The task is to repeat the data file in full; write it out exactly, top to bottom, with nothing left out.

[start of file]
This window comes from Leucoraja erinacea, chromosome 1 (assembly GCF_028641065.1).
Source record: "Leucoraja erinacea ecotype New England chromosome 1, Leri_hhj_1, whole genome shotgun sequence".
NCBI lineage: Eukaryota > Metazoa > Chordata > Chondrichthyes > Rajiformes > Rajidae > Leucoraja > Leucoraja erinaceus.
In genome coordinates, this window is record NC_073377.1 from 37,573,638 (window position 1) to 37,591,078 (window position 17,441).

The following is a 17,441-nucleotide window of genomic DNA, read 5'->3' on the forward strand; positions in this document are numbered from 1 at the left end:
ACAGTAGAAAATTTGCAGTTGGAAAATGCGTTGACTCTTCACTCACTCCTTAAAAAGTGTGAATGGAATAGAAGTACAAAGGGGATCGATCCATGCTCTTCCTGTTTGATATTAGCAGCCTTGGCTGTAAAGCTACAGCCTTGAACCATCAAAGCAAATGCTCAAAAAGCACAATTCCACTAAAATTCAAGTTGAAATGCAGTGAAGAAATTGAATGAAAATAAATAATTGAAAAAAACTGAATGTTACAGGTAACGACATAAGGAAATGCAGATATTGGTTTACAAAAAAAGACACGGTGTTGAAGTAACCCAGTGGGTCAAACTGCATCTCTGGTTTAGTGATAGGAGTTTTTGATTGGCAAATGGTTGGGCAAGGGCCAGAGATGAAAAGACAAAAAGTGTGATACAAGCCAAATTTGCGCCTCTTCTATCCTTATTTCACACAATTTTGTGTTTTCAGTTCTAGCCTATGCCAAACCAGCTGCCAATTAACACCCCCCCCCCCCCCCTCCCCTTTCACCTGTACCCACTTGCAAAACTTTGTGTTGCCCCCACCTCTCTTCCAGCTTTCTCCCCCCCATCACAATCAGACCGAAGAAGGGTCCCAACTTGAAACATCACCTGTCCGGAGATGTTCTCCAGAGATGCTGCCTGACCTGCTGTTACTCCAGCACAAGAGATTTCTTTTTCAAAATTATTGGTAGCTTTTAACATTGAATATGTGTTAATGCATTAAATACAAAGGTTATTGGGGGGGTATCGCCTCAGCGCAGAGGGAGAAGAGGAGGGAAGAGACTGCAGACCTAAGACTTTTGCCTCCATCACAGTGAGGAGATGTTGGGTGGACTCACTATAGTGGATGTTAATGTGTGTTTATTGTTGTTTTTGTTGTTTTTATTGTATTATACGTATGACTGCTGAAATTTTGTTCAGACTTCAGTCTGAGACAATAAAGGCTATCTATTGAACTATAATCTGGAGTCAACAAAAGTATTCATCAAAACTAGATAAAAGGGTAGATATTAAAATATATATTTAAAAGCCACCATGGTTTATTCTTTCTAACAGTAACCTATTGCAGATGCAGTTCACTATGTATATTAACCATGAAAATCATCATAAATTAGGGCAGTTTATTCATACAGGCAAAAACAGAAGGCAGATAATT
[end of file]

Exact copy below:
This window comes from Leucoraja erinacea, chromosome 1 (assembly GCF_028641065.1).
Source record: "Leucoraja erinacea ecotype New England chromosome 1, Leri_hhj_1, whole genome shotgun sequence".
NCBI lineage: Eukaryota > Metazoa > Chordata > Chondrichthyes > Rajiformes > Rajidae > Leucoraja > Leucoraja erinaceus.
In genome coordinates, this window is record NC_073377.1 from 37,573,638 (window position 1) to 37,591,078 (window position 17,441).

The following is a 17,441-nucleotide window of genomic DNA, read 5'->3' on the forward strand; positions in this document are numbered from 1 at the left end:
ACAGTAGAAAATTTGCAGTTGGAAAATGCGTTGACTCTTCACTCACTCCTTAAAAAGTGTGAATGGAATAGAAGTACAAAGGGGATCGATCCATGCTCTTCCTGTTTGATATTAGCAGCCTTGGCTGTAAAGCTACAGCCTTGAACCATCAAAGCAAATGCTCAAAAAGCACAATTCCACTAAAATTCAAGTTGAAATGCAGTGAAGAAATTGAATGAAAATAAATAATTGAAAAAAACTGAATGTTACAGGTAACGACATAAGGAAATGCAGATATTGGTTTACAAAAAAAGACACGGTGTTGAAGTAACCCAGTGGGTCAAACTGCATCTCTGGTTTAGTGATAGGAGTTTTTGATTGGCAAATGGTTGGGCAAGGGCCAGAGATGAAAAGACAAAAAGTGTGATACAAGCCAAATTTGCGCCTCTTCTATCCTTATTTCACACAATTTTGTGTTTTCAGTTCTAGCCTATGCCAAACCAGCTGCCAATTAACACCCCCCCCCCCCCCCTCCCCTTTCACCTGTACCCACTTGCAAAACTTTGTGTTGCCCCCACCTCTCTTCCAGCTTTCTCCCCCCCATCACAATCAGACCGAAGAAGGGTCCCAACTTGAAACATCACCTGTCCGGAGATGTTCTCCAGAGATGCTGCCTGACCTGCTGTTACTCCAGCACAAGAGATTTCTTTTTCAAAATTATTGGTAGCTTTTAACATTGAATATGTGTTAATGCATTAAATACAAAGGTTATTGGGGGGGTATCGCCTCAGCGCAGAGGGAGAAGAGGAGGGAAGAGACTGCAGACCTAAGACTTTTGCCTCCATCACAGTGAGGAGATGTTGGGTGGACTCACTATAGTGGATGTTAATGTGTGTTTATTGTTGTTTTTGTTGTTTTTATTGTATTATACGTATGACTGCTGAAATTTTGTTCAGACTTCAGTCTGAGACAATAAAGGCTATCTATTGAACTATAATCTGGAGTCAACAAAAGTATTCATCAAAACTAGATAAAAGGGTAGATATTAAAATATATATTTAAAAGCCACCATGGTTTATTCTTTCTAACAGTAACCTATTGCAGATGCAGTTCACTATGTATATTAACCATGAAAATCATCATAAATTAGGGCAGTTTATTCATACAGGCAAAAACAGAAGGCAGATAATT